These pedantries should not obscure the measure of Hart’s achievement and the principal virtue of his translation: He conveys exceptionally well the urgency of the New Testament. The message itself is of supreme and burning importance, and the authors were in a hurry to get it out, and Hart lets us feel this “from the inside”—most successfully in his version of the gospels. His translational prose is emphatically nonprofessorial. He conscientiously preserves the rough-and-ready grammar of the original and its “wartime-footing,” functional vocabulary that combines homely household words with sublime theological concepts, with the result that the peculiar tang of New Testament Greek comes through with vividness and immediacy. Here is his rendering of Luke 23:50–52:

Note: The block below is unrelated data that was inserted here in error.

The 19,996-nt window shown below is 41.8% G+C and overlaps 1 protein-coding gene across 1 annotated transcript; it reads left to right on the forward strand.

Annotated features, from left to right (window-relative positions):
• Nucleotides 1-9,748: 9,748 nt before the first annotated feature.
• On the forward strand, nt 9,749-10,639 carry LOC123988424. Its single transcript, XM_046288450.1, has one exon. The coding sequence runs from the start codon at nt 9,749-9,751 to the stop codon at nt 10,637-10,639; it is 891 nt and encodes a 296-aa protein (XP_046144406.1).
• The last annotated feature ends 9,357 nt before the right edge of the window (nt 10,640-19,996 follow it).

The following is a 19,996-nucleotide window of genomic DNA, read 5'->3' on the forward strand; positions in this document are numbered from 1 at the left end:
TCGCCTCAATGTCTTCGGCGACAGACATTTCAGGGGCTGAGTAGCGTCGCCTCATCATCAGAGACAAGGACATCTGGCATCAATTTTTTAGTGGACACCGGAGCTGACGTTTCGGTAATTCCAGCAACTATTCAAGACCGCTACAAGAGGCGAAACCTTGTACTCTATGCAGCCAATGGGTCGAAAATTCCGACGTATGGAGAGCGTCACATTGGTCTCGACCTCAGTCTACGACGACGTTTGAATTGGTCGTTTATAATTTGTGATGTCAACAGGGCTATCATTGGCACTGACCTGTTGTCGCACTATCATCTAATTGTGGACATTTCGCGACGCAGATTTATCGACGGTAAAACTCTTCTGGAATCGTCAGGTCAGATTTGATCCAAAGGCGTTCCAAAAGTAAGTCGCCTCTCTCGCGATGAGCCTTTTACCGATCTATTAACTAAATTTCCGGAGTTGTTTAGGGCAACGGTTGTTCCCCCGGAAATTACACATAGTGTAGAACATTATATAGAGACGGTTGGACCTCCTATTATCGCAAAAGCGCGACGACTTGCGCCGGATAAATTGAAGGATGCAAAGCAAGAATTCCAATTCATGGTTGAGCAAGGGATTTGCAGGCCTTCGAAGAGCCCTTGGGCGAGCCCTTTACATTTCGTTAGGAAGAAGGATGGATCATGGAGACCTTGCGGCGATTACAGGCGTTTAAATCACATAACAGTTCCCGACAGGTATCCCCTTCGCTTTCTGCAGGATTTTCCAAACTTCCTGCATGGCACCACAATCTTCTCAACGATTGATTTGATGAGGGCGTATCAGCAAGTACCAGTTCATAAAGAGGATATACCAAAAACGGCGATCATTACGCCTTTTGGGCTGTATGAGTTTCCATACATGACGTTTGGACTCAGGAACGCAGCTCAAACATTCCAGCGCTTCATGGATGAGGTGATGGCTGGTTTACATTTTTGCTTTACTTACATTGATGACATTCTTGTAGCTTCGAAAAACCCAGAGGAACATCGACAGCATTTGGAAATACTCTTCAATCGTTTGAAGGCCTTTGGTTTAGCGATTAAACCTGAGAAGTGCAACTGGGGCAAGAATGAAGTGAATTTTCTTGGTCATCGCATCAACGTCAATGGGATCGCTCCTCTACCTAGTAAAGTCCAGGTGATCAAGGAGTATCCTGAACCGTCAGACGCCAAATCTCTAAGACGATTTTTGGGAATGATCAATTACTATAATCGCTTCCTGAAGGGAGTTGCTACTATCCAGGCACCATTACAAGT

And look: A man named Joseph, who was a member of the Council, a man good and just—This man had not agreed with the Council and their actions—from Arimathea, a city of the Judaeans, who was awaiting the kingdom of God. Approaching Pilate, this man requested the body of Jesus.Hart lets us hear a man who, though not precisely breathless, does not have a complete sentence in view before he begins it, but is nevertheless concerned to communicate all the essential information and whose second thoughts and explanations interrupt and crowd their way into his exposition. The prose itself—we don’t need a footnote—reminds us that St. Luke was not an essayist or a biographer but an evangelist, a man with a message of life-or-death importance to deliver.